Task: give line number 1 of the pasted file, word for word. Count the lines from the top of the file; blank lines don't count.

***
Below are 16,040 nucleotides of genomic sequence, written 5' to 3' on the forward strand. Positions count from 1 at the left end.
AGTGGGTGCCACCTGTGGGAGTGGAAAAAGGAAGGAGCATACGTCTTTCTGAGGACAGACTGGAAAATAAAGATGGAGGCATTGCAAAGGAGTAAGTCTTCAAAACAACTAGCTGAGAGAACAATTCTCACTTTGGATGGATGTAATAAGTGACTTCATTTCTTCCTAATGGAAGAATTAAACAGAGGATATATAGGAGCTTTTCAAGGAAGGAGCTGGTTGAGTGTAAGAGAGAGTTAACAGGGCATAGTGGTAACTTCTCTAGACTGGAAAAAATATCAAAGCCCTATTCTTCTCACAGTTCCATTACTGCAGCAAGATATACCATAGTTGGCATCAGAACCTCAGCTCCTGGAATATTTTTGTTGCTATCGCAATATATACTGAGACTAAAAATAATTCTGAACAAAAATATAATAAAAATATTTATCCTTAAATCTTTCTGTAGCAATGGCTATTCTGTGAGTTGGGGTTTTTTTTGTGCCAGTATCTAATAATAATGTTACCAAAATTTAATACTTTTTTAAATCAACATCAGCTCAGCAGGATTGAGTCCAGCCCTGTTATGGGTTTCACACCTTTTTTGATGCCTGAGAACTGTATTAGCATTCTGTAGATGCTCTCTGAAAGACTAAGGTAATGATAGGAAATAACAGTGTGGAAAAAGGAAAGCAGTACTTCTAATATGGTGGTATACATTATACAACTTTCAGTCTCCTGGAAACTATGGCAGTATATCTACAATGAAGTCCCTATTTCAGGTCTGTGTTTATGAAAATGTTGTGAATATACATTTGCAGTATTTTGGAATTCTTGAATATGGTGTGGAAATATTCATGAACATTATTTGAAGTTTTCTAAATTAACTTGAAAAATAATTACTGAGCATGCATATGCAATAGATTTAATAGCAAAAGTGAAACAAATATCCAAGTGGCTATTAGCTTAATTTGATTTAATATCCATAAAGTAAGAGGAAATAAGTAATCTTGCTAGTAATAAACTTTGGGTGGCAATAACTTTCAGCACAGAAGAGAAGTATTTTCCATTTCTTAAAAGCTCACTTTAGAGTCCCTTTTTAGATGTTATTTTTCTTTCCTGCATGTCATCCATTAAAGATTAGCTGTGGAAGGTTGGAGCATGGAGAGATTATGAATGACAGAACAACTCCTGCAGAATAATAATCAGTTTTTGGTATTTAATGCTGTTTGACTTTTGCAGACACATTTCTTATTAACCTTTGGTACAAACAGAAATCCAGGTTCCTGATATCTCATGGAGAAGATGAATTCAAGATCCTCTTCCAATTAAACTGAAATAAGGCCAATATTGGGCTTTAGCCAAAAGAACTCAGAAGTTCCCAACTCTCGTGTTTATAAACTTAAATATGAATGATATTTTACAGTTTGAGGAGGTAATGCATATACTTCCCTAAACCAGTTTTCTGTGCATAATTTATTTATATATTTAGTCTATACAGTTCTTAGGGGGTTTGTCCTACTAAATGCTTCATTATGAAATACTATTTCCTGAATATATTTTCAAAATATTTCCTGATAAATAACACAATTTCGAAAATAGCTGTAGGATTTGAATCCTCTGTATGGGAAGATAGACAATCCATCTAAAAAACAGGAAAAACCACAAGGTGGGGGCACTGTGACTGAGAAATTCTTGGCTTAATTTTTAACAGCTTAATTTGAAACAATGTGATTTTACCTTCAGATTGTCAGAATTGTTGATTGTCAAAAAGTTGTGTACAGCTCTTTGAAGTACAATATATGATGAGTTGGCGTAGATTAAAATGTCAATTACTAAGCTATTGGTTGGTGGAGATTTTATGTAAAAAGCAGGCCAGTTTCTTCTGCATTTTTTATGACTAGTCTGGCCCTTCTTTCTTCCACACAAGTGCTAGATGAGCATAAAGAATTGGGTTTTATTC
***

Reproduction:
Below are 16,040 nucleotides of genomic sequence, written 5' to 3' on the forward strand. Positions count from 1 at the left end.